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Loose collars and vitamins help protect eyes

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Does it seem the newspaper is getting harder to read? What makes things blur so much when you try to read the sports pages? Does it seem your arms are just not long enough to hold the darn thing up and decipher anything but the headlines?

As we age, our bodies become deficient in vitamin trace minerals. Adequate zinc and beta carotene cannot be acquired by nutrition alone. Vitamins added to your regimen can help.

The culprit in this life drama is called presbyopia, an aging of the eyes. When the lens of the eye weakens, it loses flexibility. With age, the pupil of the eye flattens and does not allow as much daylight to enter the eye. Sometimes, just moving a book closer to a bright light can help. But in everyday endeavors like driving your car, or squinting to read road signs at night, it can be scary.

There are many more causes and effects that can worsen the problem, not the least of which is wearing your shirt collar too tight against your neck. Tight neckwear can boost pressure inside the eyes and increase the risk of glaucoma. What's the best way to keep from constricting blood vessels? Be sure when you wear a dress shirt you can still place one finger between the collar and your neck.

Here's one you might not have guessed -- the very material of your prescription glasses can help you save the day and your vision. Carbonate lenses help block out harmful ultraviolet light. If you don't wear prescription glasses, look for nonprescription sunglasses in your drugstore or mall, labeled to protect against both UVA and UVB rays. Remember, when you are outside, wear your glasses.

New people at the Simi Center

There are new people on board at the Simi Valley Senior Center. Marisue Eastlake is the assistant manager, at 583-6364. Judy Herdman is the meal site coordinator at 583-6365, and Raquel Wirth is the coordinator for the Meals on Wheels program at 583-6363.

Italian feast on tap in Simi

It's that time of year again, when we all become Italian. It's time to be serenaded by Italian tenors and join in for a singalong. The meatballs will be shaped, seasoned and prepared by our own resident Italian chef, Lu Gammariello. Of course, there will be succulent sausage, crisp green salad, garlic bread and dessert. The feast will be at 6 p.m. Oct. 21. Pick up your $10 tickets early; They are on sale now at the front desk of the Simi Valley Senior Center. Every dollar helps support our Council on Aging programs and the Lifeline, Brown Bag and Meals on Wheels programs. Space and seating are limited.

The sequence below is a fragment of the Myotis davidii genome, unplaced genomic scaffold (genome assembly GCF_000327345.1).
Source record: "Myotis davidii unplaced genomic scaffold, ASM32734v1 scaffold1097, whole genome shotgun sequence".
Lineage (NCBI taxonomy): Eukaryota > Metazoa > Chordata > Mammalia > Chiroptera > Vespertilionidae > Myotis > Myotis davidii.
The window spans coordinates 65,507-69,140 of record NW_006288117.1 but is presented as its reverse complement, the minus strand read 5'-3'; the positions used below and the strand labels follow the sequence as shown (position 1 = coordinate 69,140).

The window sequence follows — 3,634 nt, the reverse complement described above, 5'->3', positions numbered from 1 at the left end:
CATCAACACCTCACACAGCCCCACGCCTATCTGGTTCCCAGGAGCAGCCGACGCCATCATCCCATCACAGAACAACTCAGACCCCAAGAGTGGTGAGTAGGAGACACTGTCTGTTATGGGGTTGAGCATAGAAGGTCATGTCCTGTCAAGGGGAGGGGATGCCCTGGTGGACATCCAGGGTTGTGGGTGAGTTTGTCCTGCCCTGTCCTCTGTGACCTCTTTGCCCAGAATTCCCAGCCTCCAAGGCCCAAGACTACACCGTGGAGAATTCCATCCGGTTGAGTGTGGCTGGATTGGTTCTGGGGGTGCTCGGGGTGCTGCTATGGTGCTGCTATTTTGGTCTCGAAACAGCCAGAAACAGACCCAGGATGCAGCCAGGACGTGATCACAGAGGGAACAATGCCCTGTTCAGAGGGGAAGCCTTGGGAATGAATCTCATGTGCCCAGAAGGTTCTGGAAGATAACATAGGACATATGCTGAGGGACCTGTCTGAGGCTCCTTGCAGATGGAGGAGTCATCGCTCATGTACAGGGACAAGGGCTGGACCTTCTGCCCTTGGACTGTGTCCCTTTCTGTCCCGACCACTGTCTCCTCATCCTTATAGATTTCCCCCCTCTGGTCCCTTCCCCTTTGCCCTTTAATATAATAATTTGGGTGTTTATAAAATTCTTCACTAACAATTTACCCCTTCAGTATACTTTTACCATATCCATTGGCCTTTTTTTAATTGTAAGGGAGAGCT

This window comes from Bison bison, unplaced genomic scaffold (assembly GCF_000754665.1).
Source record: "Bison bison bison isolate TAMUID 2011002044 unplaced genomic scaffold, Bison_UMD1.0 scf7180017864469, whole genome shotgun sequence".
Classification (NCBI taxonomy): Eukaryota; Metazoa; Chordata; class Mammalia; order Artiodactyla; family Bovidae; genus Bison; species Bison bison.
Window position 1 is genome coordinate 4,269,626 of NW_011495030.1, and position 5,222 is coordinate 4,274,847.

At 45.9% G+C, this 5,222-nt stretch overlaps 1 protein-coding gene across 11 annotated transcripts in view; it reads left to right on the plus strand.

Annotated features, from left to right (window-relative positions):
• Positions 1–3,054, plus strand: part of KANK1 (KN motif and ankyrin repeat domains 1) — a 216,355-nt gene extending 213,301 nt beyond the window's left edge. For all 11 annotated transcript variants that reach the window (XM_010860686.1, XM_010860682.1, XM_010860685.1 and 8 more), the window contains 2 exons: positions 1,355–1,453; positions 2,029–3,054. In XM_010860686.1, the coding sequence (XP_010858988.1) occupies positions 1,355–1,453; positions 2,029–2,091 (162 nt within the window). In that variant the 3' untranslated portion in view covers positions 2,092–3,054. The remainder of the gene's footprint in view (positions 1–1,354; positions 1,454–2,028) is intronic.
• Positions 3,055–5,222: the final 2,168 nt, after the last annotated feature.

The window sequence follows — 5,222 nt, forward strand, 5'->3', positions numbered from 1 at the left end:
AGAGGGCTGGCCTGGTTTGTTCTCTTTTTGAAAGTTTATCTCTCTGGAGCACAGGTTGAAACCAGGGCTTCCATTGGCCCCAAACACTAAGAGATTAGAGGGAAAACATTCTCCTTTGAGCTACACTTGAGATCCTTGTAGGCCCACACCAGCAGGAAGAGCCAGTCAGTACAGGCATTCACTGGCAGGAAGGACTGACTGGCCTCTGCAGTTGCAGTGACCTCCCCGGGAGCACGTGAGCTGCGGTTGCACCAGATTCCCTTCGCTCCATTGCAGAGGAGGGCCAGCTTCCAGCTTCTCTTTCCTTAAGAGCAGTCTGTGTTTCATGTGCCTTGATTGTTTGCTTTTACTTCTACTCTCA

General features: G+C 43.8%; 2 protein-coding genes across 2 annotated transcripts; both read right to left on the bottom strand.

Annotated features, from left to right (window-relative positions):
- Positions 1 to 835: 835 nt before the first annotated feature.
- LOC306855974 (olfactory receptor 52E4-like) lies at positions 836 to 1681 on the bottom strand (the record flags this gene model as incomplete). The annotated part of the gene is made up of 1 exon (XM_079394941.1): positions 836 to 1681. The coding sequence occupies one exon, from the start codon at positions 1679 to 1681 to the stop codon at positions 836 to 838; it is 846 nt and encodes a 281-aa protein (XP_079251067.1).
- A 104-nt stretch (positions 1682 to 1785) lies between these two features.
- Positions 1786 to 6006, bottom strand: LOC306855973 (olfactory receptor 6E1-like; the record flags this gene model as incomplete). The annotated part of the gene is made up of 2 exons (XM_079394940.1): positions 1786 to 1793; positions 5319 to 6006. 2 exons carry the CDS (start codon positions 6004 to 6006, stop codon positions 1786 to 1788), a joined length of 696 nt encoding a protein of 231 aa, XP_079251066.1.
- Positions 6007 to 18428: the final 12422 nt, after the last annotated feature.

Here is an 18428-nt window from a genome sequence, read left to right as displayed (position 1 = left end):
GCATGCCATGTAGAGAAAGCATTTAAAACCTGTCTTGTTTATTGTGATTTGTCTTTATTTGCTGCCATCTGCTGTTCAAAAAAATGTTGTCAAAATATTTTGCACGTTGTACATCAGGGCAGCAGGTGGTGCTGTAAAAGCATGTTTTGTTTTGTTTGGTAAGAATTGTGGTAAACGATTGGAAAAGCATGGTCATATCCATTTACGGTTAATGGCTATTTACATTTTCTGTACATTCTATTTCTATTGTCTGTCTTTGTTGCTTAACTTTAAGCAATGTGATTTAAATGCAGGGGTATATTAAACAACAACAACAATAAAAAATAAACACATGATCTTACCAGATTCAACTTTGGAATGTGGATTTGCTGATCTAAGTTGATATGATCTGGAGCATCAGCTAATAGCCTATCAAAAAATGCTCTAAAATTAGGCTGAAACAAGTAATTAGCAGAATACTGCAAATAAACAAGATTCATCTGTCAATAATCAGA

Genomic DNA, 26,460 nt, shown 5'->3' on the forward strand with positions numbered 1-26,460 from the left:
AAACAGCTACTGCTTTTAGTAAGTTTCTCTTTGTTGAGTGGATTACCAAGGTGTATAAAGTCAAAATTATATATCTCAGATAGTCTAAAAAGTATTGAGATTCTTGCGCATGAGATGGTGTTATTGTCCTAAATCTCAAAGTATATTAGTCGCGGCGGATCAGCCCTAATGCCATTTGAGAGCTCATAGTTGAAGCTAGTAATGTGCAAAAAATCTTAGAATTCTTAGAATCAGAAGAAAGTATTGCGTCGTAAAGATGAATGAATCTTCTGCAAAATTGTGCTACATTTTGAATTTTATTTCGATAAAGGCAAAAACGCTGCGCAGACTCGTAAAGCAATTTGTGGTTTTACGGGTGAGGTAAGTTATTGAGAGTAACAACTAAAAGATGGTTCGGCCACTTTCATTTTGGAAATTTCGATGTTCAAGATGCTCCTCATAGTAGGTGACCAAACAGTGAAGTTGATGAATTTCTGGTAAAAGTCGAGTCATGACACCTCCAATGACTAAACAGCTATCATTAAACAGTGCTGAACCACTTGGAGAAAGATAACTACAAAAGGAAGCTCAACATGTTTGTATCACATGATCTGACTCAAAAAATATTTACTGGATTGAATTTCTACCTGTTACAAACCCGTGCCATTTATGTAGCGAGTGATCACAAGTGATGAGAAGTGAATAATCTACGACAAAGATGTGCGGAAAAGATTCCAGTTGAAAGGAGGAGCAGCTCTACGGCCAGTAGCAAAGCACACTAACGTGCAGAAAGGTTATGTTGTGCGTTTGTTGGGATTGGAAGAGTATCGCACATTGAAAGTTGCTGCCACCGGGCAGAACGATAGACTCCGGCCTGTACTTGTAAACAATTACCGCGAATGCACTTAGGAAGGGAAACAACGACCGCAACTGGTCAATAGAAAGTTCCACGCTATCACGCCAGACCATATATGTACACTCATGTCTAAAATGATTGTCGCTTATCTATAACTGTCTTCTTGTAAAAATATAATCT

Grandparents raising children

Last week, I attended the wedding of the grandchild of one of my friends. The bride was beautiful, and the groom was handsome. The couple looked starry-eyed while repeating their vows. Then, they made their way down the aisle together. The wedding was expensive and the couple was filled with promise and determination. Happily ever after? Let's hope so. Someone wished for the bride to have many children.

Some seniors have taken on the job of raising their grandchildren after younger generations won't, or can't, do it. Retired grandparents, living on fixed incomes, assume they will live in comfort for the rest of their lives enjoying the golden years.

A successful living today requires more than a couple with college degrees willing to work side by side to meet skyrocketing housing costs and deal with competition for American jobs. The challenge of raising a family today, while saving enough for children to have a college education, is slipping away.

A young family today has to make a Herculean effort just to stay out of debt. Of all 50 states, California has the most children being raised by their grandparents. Is there an answer to this growing problem? Are their workshops to help seniors deal with this growing concern? Are there agencies or resources available that can help financially?

-- David Nankivell is a Star columnist. He may be reached by leaving a message at 520-7050, or by fax at 526-0479.

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